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Saturday, August 3, 2019

Antuino Mods and Updates from Farhan





Both messages from the BITX20.io email group.

26 July 2019  

Peeps:


The Antuino has been in use for over a few months now. We had produced 100 of them that were sold at the FDIM. These work quite well for an SWR meter and Antenna Analyzer, but they were sub-optimal for serious RF work. For those who bought it for SWR measurements, you can continue to use it. For those who want to improve it, read on.

It was noticed that the db scale was not accurate. Antuino was designed to be an accurate and precise instrument. The db readings should be within +/- 1 db accuracy. However, they tended to vary by as much as 2 db on the upper range of power measurments. This was finally tracked down to having too much gain. I had prototyped the original with 2N3904 transistors but in production we used BFR93W as I guessed it would have 'better' performance. It turned to be a bad choice. The higher gain resulted in compression of signals above -30 dbm. This restricted the useful range of the Antuino to about 50 db. 

I am attaching the new (Version 2.1, it is a minor edit of the V2 that was sold at the FDIM). In summary, these are the changes:
1. The new software with a cleaner way to calibrate is on https://github.com/afarhan/antuinov2.1. Please upgrade to it even if you don't want to carry out the other hardware modifications.
2. Replace the Q1 and Q3 transistors to 2N3904. Although the PCB pads are SMT, you can solder the leaded type by twisting the legs around.
3. In the first IF amplifier (that immediately follows the mixer), we decrease the emitter resistor (R18) from 100 ohms to 51 ohms (you can also parallel a regular 1/4 watt 100 ohms with the original 100 ohms to get to 51 ohms). We also parallel the (R19) 220 ohms collector load with a 10 uh inductor (you can use 10 turns on FT 37-43), the exact value is not important.
4. In the second and third IF amplifiers, we replace the 100 ohms emitter resistors (R7, R34) with 10 ohms and remove the 4.7 ohm resistors (R32, R4).
5. In the last IF amplifier, we change the load resistor(R33) from 51 ohms to 220 ohms.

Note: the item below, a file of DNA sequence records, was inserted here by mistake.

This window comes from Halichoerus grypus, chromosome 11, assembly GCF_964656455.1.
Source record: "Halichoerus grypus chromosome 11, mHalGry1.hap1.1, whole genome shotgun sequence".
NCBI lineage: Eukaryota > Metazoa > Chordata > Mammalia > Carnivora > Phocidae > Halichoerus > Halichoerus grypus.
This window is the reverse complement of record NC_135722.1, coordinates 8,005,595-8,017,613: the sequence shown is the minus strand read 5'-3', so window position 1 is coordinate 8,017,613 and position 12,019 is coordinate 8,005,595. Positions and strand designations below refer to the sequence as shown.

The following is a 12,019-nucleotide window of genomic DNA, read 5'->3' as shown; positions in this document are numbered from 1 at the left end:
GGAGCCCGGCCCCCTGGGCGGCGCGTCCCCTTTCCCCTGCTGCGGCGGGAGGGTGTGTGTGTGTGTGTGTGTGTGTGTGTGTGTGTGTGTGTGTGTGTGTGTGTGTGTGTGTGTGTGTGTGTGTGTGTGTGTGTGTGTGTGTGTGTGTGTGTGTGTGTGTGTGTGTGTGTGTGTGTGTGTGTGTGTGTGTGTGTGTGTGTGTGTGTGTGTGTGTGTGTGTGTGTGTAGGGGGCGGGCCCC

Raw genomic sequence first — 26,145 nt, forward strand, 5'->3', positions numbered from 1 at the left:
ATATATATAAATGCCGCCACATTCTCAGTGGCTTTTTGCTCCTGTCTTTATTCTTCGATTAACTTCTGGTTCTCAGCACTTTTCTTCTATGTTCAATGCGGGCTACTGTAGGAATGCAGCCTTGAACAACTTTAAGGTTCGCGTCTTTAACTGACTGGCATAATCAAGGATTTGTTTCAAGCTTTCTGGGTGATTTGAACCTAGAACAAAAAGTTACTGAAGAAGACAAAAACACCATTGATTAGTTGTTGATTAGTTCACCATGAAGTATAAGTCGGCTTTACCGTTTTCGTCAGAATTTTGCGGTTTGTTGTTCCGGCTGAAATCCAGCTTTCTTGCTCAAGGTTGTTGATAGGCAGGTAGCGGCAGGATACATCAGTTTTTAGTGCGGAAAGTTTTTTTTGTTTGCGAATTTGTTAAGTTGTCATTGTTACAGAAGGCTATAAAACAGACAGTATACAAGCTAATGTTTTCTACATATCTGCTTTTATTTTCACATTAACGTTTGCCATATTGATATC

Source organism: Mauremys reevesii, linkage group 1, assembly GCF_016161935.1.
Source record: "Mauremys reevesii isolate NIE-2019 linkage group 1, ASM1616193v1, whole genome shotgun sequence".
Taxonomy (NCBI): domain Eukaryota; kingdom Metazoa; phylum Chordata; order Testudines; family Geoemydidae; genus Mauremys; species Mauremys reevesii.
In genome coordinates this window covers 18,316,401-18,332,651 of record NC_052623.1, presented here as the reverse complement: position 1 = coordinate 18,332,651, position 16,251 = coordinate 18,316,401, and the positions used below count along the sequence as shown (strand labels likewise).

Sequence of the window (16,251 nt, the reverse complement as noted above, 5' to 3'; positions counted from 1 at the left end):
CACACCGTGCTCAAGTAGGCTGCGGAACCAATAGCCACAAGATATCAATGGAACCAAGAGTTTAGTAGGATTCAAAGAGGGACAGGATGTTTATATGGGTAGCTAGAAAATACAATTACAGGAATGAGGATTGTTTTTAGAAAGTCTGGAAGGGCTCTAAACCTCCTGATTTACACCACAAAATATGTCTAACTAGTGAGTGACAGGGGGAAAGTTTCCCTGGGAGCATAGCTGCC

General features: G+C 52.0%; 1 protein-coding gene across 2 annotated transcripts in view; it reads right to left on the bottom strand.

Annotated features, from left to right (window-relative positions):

You need a few 10 ohms resistors and a 220 ohm resistor. You can resuse the R31 at R18.


Attached are the images and the circuit.

73, f 
_._,_._,_

August 3, 2019

Every instrument has limits on its accuracy. While making the Antuino, I was well aware of its deficiencies. 
I made a decision to keep it simple to a point where a radio ham could throw this thing together in an evening or two.

In order to overcome the limitations inherent in the Antuino design, the complexity could have been prohibitively complicated and expensive.
On the other hand, it is an extremely useful instrument that grows on you. I no longer use a frequency counter or the specan. I rarely use the oscilloscope. Antuino does most of my measurements.

There are two very important things you must be aware of while using the Antuino :
1. In the power measurement mode (the problem is non existent on swr or sweep mode), any reading above 25 mhz could be an image. Thus, if you see something at 35 mhz, you will have to do some mental math to figure out if it is not an image. An easy way to know is to add an external low pass filter with 25 mhz cutoff.
You have to use it like a radio in this mode. If you want to measure the harmonics from your pixie radio with 7040 crystal, tune to 14080, 21120, 28160 and measure. It is as accurate as any spectrum analyzer with more than 80 db of usable bandwidth. Raj and I struggled to get this for a month.
2. Unlike a full fledged spectrum analyzer, Antuino has just one bandwidth of about 7 KHz. This is enough to made IMD measurements at 20 KHz tone separation. The sweep plot does only 128 readings. Thus, if  you sweep a low pass filter from 0 to 20 mhz, it will measure the filter response every 120 khz. If there is something lurking between the steps, it will miss it. This is a common challenge with spectrum analyzers. So, a crystal filter should be swept at less than 100 khz. 
There is a software hack to mitigate this. First : introduce another control for step size. This can slow down the plot. A 30 Mhz sweep at 5 khz steps will involve 30 x 200 =60000 readings.It could take minutes. The Second : write a more optimal Si5351 routine that changes frequencies faster. I know that smaller jumps can be instantaneous on Si5351. I don't know that hack. If someone wants to take a stab at it, I am willing to work with them.

In a nutshell, Antuino is a very useful instrument. You don't have to buy it. You can build it. It is just as challenging as a direct conversion receiver. It does a fabulous job though. It can measure oscillator frequencies, it can measure amplifier gain, distortion, frequency response, it can measure filter response, it can show mixer behaviour, it can tune your antenna, it can measure power from a few uV to 100 mv and more with attenuators. It does all this slowly but surely. Like any precision tool, you must know its limitations and use them as an aware user. I would wager that if you have to choose just instrument for your lab, it would be this; Apart from a DVM.
And (I repeat) don't buy it, build it (grin)

- f

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